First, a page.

If the monstrous only came to us from the cosmic peripheries—from what Lovecraft called in his 1920 poem “October” the “wells of space,” the vast reaches of the ancient heavens, the deep, dark, and countless eras from the beginning of time, or the endless subterranean hells of the earth and the abyssal encircling sea—then we would perhaps be able to ignore them. Here on the land we have slain the monsters; here in the world of humans we live protected from monstrous backlash, if only we will stop pushing the boundaries of our toleration (cue here every story of titanic retribution for ecological sins). But human legend and folklore is as full of the monstrous as is myth. The draconic, the chimaeric, the ghoulish, the sorcerous, the chthonic, the bewitched, the ghostly, the vampiric, the demonic—humans have historically believed in such things, and many indigenous and traditional cultures still keep their memory very much alive elsewhere in the world, while fantasists, folklorists, and magicians tend to be their main advocates in the modern West. To their number we today might add also encounters with unidentified aerial phenomena and extraterrestrials, which encounters seem to gain more potential credence (especially with each passing year of governmental slow fade into blunt honesty with the public regarding these matters). Modernity, like the Lady of the Green Kirtle, strumming her harp in C.S. Lewis’ The Silver Chair, will go on insisting that all such beings are merely the projections of human psychosis onto the unexplained, despite the fact that people continue to experience and report encounters with them, using the traditional categories as their interpretive symbols, including intelligent, honest, and scientifically-oriented people. There may well have been some modernists who are like the Green Lady herself, or like Francois Alcasan or John Wither from That Hideous Strength, who know and collude with the “macrobes” in the slumbering enchantment of contemporary humans, gaslighting them concerning their perception of the preternatural so as to cut off any possible route to the supernatural; but in most cases I think that polite modern chuckling at the monstrous is a coping mechanism for the discomfort which the category presents to a technocratic, dystopian world order addicted to control. The monstrous is by definition that which exceeds human awareness and control, and opposes it, not with the hatred of misunderstanding but with the carelessness of ignorance. Suppose a poltergeist haunted Jeff Bezos, or Donald Trump: would it know whom it tormented? Would it care?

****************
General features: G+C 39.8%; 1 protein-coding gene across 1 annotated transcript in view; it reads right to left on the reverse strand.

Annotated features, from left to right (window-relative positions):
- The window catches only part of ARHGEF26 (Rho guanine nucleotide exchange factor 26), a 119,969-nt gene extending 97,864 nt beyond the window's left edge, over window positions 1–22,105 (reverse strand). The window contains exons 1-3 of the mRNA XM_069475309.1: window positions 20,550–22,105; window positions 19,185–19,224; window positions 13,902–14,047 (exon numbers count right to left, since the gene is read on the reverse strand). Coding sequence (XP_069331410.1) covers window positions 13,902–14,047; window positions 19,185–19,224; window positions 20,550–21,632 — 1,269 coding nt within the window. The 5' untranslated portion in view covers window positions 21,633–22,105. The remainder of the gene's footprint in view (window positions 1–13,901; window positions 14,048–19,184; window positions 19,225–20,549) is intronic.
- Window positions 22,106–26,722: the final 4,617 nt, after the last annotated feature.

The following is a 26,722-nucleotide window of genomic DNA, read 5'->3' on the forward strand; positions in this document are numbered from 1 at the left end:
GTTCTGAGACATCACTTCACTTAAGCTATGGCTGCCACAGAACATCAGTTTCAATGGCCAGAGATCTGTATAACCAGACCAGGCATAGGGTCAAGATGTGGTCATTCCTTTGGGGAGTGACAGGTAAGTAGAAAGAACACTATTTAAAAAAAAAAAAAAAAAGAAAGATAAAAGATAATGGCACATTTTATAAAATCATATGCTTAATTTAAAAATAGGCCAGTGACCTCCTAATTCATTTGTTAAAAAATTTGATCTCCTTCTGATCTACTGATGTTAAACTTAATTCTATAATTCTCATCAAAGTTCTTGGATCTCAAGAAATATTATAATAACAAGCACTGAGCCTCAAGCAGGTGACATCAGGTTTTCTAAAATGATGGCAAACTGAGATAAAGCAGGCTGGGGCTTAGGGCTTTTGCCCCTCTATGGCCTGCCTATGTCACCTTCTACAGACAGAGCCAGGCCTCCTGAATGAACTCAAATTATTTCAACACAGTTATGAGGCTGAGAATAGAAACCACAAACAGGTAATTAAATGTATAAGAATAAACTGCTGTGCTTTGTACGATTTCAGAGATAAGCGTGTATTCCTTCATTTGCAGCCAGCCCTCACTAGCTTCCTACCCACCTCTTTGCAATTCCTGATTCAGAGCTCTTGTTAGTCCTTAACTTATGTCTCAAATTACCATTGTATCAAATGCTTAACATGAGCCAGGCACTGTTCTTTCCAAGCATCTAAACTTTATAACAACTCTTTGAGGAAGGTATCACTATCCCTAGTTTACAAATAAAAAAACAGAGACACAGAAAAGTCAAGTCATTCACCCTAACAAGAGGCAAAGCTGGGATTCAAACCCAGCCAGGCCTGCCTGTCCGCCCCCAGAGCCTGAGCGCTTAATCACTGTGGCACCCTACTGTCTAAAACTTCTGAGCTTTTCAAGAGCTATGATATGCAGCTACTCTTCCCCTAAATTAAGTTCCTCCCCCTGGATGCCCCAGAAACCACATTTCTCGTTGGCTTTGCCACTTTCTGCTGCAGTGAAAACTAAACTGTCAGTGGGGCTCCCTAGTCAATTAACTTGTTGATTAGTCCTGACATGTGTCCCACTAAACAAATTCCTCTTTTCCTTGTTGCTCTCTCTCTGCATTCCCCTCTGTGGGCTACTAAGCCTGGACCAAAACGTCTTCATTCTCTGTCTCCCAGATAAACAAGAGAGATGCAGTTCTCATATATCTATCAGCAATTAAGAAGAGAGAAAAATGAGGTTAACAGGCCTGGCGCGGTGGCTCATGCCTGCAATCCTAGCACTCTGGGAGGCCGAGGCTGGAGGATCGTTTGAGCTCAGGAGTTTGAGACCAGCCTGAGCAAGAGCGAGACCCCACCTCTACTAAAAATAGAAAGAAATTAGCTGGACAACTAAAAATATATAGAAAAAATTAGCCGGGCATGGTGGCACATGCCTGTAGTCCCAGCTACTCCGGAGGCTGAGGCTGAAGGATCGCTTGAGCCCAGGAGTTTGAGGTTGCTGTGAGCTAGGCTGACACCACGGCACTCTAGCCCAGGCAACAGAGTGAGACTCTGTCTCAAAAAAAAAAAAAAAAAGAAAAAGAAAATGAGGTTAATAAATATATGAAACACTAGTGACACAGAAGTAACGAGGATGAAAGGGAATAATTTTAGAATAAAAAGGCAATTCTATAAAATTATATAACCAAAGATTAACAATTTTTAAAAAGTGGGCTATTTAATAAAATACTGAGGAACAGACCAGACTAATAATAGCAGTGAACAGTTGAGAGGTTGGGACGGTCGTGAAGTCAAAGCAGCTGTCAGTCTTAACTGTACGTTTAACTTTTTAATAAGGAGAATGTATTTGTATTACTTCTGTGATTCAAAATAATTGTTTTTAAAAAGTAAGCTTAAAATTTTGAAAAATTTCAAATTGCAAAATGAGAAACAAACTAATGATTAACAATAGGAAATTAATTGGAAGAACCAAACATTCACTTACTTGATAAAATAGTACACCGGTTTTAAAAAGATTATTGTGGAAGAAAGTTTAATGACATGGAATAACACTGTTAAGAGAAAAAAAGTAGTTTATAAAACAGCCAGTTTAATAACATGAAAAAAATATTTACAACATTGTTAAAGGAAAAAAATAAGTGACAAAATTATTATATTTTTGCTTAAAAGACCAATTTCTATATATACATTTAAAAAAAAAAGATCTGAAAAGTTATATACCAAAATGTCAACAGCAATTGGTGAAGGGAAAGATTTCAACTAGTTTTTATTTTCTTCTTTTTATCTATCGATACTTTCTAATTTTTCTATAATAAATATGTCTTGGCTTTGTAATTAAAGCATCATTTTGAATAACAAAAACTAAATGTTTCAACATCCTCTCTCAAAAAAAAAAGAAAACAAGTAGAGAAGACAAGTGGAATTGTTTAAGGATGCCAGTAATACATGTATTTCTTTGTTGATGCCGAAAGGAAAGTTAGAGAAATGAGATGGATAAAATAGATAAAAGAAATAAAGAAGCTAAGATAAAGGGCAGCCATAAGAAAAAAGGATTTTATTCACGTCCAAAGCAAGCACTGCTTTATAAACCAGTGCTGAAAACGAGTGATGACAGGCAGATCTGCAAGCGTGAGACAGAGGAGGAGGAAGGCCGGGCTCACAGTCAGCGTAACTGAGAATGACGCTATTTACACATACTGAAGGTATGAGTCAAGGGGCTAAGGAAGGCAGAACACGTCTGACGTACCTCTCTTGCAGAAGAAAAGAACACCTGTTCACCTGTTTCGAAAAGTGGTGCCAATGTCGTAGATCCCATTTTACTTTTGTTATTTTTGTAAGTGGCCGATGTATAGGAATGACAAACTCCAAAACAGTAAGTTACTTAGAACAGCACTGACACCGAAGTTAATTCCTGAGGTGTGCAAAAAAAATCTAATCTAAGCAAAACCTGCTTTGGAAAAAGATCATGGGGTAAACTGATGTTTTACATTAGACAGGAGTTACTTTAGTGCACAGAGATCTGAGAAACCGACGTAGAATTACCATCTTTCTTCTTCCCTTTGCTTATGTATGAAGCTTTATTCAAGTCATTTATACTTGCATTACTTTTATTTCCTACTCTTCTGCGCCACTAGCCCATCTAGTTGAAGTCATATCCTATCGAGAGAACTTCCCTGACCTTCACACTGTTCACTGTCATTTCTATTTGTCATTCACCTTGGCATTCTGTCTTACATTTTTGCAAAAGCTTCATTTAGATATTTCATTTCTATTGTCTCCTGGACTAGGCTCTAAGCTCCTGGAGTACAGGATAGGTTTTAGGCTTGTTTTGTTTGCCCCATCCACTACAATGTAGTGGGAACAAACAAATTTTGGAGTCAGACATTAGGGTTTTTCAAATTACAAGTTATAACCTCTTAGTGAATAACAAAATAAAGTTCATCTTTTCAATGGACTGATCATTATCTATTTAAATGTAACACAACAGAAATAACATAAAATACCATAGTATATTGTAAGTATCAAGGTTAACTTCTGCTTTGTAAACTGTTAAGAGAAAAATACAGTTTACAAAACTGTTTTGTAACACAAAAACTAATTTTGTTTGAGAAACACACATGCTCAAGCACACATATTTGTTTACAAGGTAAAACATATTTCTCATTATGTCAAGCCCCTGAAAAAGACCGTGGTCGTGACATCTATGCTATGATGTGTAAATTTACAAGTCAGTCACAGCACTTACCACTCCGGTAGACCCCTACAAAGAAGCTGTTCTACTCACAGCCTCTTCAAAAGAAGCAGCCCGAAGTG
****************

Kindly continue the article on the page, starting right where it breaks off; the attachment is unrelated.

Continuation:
Christians are not immune to the dilemma created by the universal human experience and fear of the monstrous, on the one hand, and the gently mocking laughter of the modern world on the other, though in like manner to the majority of people with respect to their vulnerabilities, they are not usually conscious of the problem. Historically most Christians—and most Jews, for that matter—have believed in the grimoire that emerges both from a close reading of scriptural text and from the inherited wisdom of their particular cultural lineages. Indeed, much of contemporary monster culture as it exists in popular fantasy and science fiction and even in practiced magic is borrowed, consciously or unconsciously, from Christian sources of transmission, just as is much contemporary paganism (again, fictitious and real). And in the case of Western Christians, there is a regularly scheduled liturgical confrontation with the monstrous: All Hallow’s Eve, or Halloween, the first vigil for the triduum of Allhallowtide.